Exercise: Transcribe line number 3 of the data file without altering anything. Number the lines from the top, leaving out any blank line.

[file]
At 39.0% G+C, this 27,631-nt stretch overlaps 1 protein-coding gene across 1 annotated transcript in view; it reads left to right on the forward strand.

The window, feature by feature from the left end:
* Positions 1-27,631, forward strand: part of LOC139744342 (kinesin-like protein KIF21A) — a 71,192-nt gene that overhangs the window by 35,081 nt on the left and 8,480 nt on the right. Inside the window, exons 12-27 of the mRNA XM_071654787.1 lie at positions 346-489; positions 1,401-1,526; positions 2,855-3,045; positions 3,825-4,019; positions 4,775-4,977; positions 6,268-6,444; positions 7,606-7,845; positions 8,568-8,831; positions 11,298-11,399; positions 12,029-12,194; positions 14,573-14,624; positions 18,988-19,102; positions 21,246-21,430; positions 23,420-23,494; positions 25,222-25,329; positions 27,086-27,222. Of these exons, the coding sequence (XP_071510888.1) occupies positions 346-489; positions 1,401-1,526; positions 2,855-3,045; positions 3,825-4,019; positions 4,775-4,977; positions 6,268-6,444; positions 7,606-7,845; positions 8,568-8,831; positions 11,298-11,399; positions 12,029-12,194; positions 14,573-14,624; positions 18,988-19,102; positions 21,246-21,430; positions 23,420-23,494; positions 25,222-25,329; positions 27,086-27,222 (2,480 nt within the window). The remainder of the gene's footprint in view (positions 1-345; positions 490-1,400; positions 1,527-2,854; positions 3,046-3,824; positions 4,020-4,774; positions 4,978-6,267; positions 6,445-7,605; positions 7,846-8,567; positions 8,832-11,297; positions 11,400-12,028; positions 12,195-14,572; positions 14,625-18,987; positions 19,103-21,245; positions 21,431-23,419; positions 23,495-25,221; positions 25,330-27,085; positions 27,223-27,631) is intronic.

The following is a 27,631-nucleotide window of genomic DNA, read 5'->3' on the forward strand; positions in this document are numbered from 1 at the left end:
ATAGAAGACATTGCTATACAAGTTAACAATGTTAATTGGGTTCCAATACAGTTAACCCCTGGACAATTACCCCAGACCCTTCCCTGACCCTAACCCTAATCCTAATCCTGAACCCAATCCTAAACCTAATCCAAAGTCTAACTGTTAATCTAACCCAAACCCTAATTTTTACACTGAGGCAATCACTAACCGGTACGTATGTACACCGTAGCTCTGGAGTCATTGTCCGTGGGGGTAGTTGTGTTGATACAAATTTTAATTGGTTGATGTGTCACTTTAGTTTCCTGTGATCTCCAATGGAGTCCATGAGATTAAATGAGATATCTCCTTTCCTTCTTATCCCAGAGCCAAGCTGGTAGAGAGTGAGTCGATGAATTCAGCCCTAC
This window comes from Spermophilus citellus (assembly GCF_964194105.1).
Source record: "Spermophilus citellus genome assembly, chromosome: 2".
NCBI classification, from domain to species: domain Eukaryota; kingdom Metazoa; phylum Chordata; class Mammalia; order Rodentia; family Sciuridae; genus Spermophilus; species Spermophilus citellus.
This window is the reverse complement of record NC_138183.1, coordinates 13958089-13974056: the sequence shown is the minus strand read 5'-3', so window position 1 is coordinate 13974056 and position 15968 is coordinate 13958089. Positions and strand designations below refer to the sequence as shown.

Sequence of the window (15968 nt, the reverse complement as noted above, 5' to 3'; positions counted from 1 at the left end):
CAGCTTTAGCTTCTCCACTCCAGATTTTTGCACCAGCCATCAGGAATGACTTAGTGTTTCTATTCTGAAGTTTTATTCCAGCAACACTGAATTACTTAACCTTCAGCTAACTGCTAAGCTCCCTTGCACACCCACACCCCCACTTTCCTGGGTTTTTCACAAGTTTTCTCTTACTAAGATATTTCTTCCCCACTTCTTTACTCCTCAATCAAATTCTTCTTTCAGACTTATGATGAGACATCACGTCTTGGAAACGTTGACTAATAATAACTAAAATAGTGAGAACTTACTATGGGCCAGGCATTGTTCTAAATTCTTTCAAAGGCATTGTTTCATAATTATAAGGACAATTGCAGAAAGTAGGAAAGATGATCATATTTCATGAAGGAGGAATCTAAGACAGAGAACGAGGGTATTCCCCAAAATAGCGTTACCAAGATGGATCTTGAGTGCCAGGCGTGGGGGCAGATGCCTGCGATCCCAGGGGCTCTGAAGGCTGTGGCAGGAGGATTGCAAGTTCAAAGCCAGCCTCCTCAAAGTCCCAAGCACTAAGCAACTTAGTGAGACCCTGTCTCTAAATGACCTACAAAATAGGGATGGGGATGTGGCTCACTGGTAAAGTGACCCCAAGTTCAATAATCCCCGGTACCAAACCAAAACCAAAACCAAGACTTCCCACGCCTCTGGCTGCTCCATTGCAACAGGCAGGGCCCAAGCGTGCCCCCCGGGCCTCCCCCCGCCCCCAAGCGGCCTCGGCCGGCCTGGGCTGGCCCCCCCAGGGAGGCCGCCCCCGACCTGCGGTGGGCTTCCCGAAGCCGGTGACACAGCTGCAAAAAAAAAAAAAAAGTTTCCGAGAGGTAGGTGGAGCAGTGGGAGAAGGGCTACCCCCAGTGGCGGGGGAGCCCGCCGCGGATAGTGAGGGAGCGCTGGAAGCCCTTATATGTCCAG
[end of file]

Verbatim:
* Positions 1-27,631, forward strand: part of LOC139744342 (kinesin-like protein KIF21A) — a 71,192-nt gene that overhangs the window by 35,081 nt on the left and 8,480 nt on the right. Inside the window, exons 12-27 of the mRNA XM_071654787.1 lie at positions 346-489; positions 1,401-1,526; positions 2,855-3,045; positions 3,825-4,019; positions 4,775-4,977; positions 6,268-6,444; positions 7,606-7,845; positions 8,568-8,831; positions 11,298-11,399; positions 12,029-12,194; positions 14,573-14,624; positions 18,988-19,102; positions 21,246-21,430; positions 23,420-23,494; positions 25,222-25,329; positions 27,086-27,222. Of these exons, the coding sequence (XP_071510888.1) occupies positions 346-489; positions 1,401-1,526; positions 2,855-3,045; positions 3,825-4,019; positions 4,775-4,977; positions 6,268-6,444; positions 7,606-7,845; positions 8,568-8,831; positions 11,298-11,399; positions 12,029-12,194; positions 14,573-14,624; positions 18,988-19,102; positions 21,246-21,430; positions 23,420-23,494; positions 25,222-25,329; positions 27,086-27,222 (2,480 nt within the window). The remainder of the gene's footprint in view (positions 1-345; positions 490-1,400; positions 1,527-2,854; positions 3,046-3,824; positions 4,020-4,774; positions 4,978-6,267; positions 6,445-7,605; positions 7,846-8,567; positions 8,832-11,297; positions 11,400-12,028; positions 12,195-14,572; positions 14,625-18,987; positions 19,103-21,245; positions 21,431-23,419; positions 23,495-25,221; positions 25,330-27,085; positions 27,223-27,631) is intronic.